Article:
After months of development, your property’s new social media strategy has hit the big time – or, at least, the social media channels you’ve chosen to utilize based on your target audience. You’ve spell-checked, hashtagged, and boosted. Now, all you have to do is wait for the leads to roll in, right?
Before you skip to the part where you’re reaping the rewards of a job well done, you’ll need to make sure that all your hard work isn’t all for naught. The best way to do so? You must track your social marketing results, or more specifically, your reach and impressions.
Unlike counting page Likes, monitoring reach and impressions can help pinpoint which marketing efforts are most effective. By wisely utilizing reach and impression intel you’ll be able to visualize the results of your work based on the engagement you receive, making it easier to hit your leasing and retention goals with accuracy.
Ready to get started? Here’s everything your multifamily community needs to know about reach and impressions.
What is “reach” versus “impressions?”
Reach and impressions are often displayed side-by-side, but that does not imply that the two are one and the same. Another misconception is that follower counts are the same as reach and impressions, and all of the content your team pushes out reaches every one of your followers. Unfortunately, neither are true, which makes it all the more important to fully understand reach and impressions before formulating strategies to bolster them.
The term “reach” refers to the total number of unique users who view your content, while “impressions” surmises the total amount of times your content is displayed to users, regardless of whether or not it was clicked. Unlike its reach, your account can receive multiple impressions of content by the same user if they come across the material more than once.
Let’s say that your apartment community publishes a Facebook post advertising a renovated unit. 100 people view the post. A few people also share the post to their own feeds, which causes the post to pop up other users’ news feeds a total of 400 times. In this example, the reach on the post is 100, and the impression count is 400.
Does every social media network define reach and impressions in the same way?
Short answer: not always. Though many marketing teams are primarily interested in reach and impressions garnered through Facebook or Instagram, which subscribe to the above definitions, those utilizing other social networks will realize that the terms are not as concrete as one might think. Snapchat, for example, tracks reach and “story views,” which is their alternative to impressions.
LinkedIn defines an “impression” as occurring when the post is displayed for 0.3 seconds or clicked by the user – whichever happens first. While LinkedIn does not track reach, it does offer a slew of other tools such as click totals, followers acquired, and interactions.
Twitter doesn’t track reach and only grants users with an impression count. Furthermore, Twitter assigns “impressions” the same definition that Facebook assigns reach, which equates to any time a Twitter user sees your tweet. However, tweets sent in response to other users typically clock in fewer impressions than those published directly to the feed.
Which data is most important to track?
Whether your team emphasizes their work around reach or impressions is largely based on the goal you are trying to achieve. Odds are that you will often switch your focus from one to the other depending on the current campaign you’re working on.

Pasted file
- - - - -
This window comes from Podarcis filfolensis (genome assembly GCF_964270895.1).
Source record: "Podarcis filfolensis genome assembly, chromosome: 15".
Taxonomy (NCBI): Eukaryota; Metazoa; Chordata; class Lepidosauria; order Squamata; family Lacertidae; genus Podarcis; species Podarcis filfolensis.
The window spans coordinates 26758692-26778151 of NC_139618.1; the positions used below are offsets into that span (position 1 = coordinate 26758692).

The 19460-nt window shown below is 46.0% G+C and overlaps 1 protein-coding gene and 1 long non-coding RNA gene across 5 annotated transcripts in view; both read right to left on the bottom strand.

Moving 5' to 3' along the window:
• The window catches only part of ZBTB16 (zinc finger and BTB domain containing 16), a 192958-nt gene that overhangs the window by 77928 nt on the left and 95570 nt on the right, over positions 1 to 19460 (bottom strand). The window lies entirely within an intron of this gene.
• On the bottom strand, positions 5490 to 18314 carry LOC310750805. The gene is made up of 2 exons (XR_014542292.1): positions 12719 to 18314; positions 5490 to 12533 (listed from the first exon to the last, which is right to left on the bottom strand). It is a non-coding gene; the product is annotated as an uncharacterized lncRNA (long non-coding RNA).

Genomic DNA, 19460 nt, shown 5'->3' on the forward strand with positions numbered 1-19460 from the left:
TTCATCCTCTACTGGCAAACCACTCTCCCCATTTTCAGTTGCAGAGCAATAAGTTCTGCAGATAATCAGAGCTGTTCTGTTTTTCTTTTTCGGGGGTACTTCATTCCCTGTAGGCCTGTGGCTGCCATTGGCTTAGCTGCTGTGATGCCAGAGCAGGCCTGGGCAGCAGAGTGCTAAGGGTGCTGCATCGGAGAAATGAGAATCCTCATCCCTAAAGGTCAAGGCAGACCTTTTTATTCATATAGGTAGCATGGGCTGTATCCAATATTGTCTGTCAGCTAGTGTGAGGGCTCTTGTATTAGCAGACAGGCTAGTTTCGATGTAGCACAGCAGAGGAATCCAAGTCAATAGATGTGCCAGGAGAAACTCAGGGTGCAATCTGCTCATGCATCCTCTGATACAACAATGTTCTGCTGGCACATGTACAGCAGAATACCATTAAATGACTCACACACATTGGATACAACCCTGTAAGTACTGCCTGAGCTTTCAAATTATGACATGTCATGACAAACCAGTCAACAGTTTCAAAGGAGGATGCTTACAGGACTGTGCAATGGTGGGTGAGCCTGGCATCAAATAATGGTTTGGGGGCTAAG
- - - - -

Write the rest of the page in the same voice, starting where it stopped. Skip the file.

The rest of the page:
For example, if your team is throwing an open house event, you’ll likely want as many people as possible to see your post. This indicates a concern with reach. If, on the other hand, you’re trying to gather feedback on a new amenity offering, a high impression rate takes precedence since you are now targeting engagement as opposed to views.
Remember, reach and impression counts can serve as an indicator of strategy success. If your reach is considerable, but your efforts aren’t being rewarded with prospective leads, you might safely assume that your campaigns are missing the mark. Additionally, if your impressions are low, you may want to reconsider ways to better engage with potential residents. Getting great results with reach and impressions? High five! Your strategy is right on the money, and the ROI will soon provide you with some insight in that regard.
How can reach and impressions improve digital marketing ROI?
In addition to notifying you which specific posts are receiving attention, keeping an eye on reach and impressions will help your team determine if your brand is coming off too strongly, or in some cases, not strongly enough. Play with your approach until you hit that Goldilocks-esque, sweet spot. By using smart social intel, you’ll be able to figure out where your strategy needs fine-tuning before allotting valuable resources (i.e. money, labor, etc.) to campaigns that aren’t effectively driving leads to your door.
What’s more, tracking reach and impressions is a fantastic way to set goals and continually measure performance, so you can continue to revamp your strategy for maximum results. Surveying analytics allows marketing teams to learn from their work and incorporate these lessons into their future efforts. Since social media is ever-evolving, a team that is comfortable with analyzing today’s metrics will be more prepared to meet tomorrow’s demands.
All in all, tracking reach and impressions is hands-down the most effective way to gauge your property’s social media presence. Thanks to the multitude of tools now available to you as a business-affiliated user, it’s never been easier to take an active role in your online presence and ensure its success. By utilizing embedded reach and impression tools, you’ll be able to track content reach and consumer interactions in ways that were impossible even five years ago.